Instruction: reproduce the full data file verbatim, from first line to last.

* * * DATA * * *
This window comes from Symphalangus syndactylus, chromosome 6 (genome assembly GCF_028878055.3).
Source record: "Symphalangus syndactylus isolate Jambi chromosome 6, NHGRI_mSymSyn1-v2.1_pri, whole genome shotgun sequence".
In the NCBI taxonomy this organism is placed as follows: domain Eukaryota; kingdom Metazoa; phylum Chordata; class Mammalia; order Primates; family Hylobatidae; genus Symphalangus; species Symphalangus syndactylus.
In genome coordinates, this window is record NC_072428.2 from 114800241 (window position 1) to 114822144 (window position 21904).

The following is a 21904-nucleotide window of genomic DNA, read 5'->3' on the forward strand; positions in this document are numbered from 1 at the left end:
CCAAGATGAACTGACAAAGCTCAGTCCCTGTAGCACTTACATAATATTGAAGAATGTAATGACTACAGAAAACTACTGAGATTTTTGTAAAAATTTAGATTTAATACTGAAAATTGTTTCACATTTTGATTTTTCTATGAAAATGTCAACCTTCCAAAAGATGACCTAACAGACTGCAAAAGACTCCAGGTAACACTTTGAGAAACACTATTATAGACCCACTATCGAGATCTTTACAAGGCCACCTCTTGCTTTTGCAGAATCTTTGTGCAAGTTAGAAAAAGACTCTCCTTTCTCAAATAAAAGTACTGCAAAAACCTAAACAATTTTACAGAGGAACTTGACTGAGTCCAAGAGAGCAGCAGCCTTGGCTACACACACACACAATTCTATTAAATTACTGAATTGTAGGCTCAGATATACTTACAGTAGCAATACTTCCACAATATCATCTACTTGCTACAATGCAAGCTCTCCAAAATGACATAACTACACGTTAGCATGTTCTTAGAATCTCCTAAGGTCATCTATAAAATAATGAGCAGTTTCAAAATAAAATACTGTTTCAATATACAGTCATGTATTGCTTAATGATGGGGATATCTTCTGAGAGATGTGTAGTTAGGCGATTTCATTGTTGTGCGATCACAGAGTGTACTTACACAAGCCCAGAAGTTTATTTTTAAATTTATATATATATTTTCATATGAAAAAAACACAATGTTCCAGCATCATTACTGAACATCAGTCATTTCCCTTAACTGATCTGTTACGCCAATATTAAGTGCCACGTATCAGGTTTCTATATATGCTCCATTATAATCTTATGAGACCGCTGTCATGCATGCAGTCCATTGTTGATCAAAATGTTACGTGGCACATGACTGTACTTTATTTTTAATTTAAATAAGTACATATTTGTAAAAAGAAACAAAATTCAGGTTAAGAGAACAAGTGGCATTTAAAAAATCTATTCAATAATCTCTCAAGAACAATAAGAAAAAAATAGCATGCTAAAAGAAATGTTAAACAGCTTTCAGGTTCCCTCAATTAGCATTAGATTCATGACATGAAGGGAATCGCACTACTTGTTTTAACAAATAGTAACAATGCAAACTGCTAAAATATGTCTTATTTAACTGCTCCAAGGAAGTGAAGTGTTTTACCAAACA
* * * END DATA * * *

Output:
This window comes from Symphalangus syndactylus, chromosome 6 (genome assembly GCF_028878055.3).
Source record: "Symphalangus syndactylus isolate Jambi chromosome 6, NHGRI_mSymSyn1-v2.1_pri, whole genome shotgun sequence".
In the NCBI taxonomy this organism is placed as follows: domain Eukaryota; kingdom Metazoa; phylum Chordata; class Mammalia; order Primates; family Hylobatidae; genus Symphalangus; species Symphalangus syndactylus.
In genome coordinates, this window is record NC_072428.2 from 114800241 (window position 1) to 114822144 (window position 21904).

The following is a 21904-nucleotide window of genomic DNA, read 5'->3' on the forward strand; positions in this document are numbered from 1 at the left end:
CCAAGATGAACTGACAAAGCTCAGTCCCTGTAGCACTTACATAATATTGAAGAATGTAATGACTACAGAAAACTACTGAGATTTTTGTAAAAATTTAGATTTAATACTGAAAATTGTTTCACATTTTGATTTTTCTATGAAAATGTCAACCTTCCAAAAGATGACCTAACAGACTGCAAAAGACTCCAGGTAACACTTTGAGAAACACTATTATAGACCCACTATCGAGATCTTTACAAGGCCACCTCTTGCTTTTGCAGAATCTTTGTGCAAGTTAGAAAAAGACTCTCCTTTCTCAAATAAAAGTACTGCAAAAACCTAAACAATTTTACAGAGGAACTTGACTGAGTCCAAGAGAGCAGCAGCCTTGGCTACACACACACACAATTCTATTAAATTACTGAATTGTAGGCTCAGATATACTTACAGTAGCAATACTTCCACAATATCATCTACTTGCTACAATGCAAGCTCTCCAAAATGACATAACTACACGTTAGCATGTTCTTAGAATCTCCTAAGGTCATCTATAAAATAATGAGCAGTTTCAAAATAAAATACTGTTTCAATATACAGTCATGTATTGCTTAATGATGGGGATATCTTCTGAGAGATGTGTAGTTAGGCGATTTCATTGTTGTGCGATCACAGAGTGTACTTACACAAGCCCAGAAGTTTATTTTTAAATTTATATATATATTTTCATATGAAAAAAACACAATGTTCCAGCATCATTACTGAACATCAGTCATTTCCCTTAACTGATCTGTTACGCCAATATTAAGTGCCACGTATCAGGTTTCTATATATGCTCCATTATAATCTTATGAGACCGCTGTCATGCATGCAGTCCATTGTTGATCAAAATGTTACGTGGCACATGACTGTACTTTATTTTTAATTTAAATAAGTACATATTTGTAAAAAGAAACAAAATTCAGGTTAAGAGAACAAGTGGCATTTAAAAAATCTATTCAATAATCTCTCAAGAACAATAAGAAAAAAATAGCATGCTAAAAGAAATGTTAAACAGCTTTCAGGTTCCCTCAATTAGCATTAGATTCATGACATGAAGGGAATCGCACTACTTGTTTTAACAAATAGTAACAATGCAAACTGCTAAAATATGTCTTATTTAACTGCTCCAAGGAAGTGAAGTGTTTTACCAAACA